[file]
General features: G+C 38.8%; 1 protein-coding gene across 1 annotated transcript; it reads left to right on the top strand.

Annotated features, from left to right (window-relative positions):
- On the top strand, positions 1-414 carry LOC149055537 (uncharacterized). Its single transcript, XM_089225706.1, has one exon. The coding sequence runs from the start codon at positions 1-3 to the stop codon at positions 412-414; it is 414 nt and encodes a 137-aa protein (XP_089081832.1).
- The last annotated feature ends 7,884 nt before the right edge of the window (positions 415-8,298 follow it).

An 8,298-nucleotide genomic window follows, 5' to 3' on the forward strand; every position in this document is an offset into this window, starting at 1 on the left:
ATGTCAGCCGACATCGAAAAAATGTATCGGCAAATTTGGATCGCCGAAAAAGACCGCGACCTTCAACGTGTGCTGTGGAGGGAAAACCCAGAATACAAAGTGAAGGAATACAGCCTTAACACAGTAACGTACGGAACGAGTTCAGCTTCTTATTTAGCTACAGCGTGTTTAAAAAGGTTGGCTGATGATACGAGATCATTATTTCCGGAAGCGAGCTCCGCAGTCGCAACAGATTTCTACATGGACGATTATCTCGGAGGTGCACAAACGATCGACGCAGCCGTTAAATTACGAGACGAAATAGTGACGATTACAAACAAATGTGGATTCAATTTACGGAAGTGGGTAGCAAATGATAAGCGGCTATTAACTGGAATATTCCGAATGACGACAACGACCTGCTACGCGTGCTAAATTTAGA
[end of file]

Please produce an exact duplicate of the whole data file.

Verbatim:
General features: G+C 38.8%; 1 protein-coding gene across 1 annotated transcript; it reads left to right on the top strand.

Annotated features, from left to right (window-relative positions):
- On the top strand, positions 1-414 carry LOC149055537 (uncharacterized). Its single transcript, XM_089225706.1, has one exon. The coding sequence runs from the start codon at positions 1-3 to the stop codon at positions 412-414; it is 414 nt and encodes a 137-aa protein (XP_089081832.1).
- The last annotated feature ends 7,884 nt before the right edge of the window (positions 415-8,298 follow it).

An 8,298-nucleotide genomic window follows, 5' to 3' on the forward strand; every position in this document is an offset into this window, starting at 1 on the left:
ATGTCAGCCGACATCGAAAAAATGTATCGGCAAATTTGGATCGCCGAAAAAGACCGCGACCTTCAACGTGTGCTGTGGAGGGAAAACCCAGAATACAAAGTGAAGGAATACAGCCTTAACACAGTAACGTACGGAACGAGTTCAGCTTCTTATTTAGCTACAGCGTGTTTAAAAAGGTTGGCTGATGATACGAGATCATTATTTCCGGAAGCGAGCTCCGCAGTCGCAACAGATTTCTACATGGACGATTATCTCGGAGGTGCACAAACGATCGACGCAGCCGTTAAATTACGAGACGAAATAGTGACGATTACAAACAAATGTGGATTCAATTTACGGAAGTGGGTAGCAAATGATAAGCGGCTATTAACTGGAATATTCCGAATGACGACAACGACCTGCTACGCGTGCTAAATTTAGA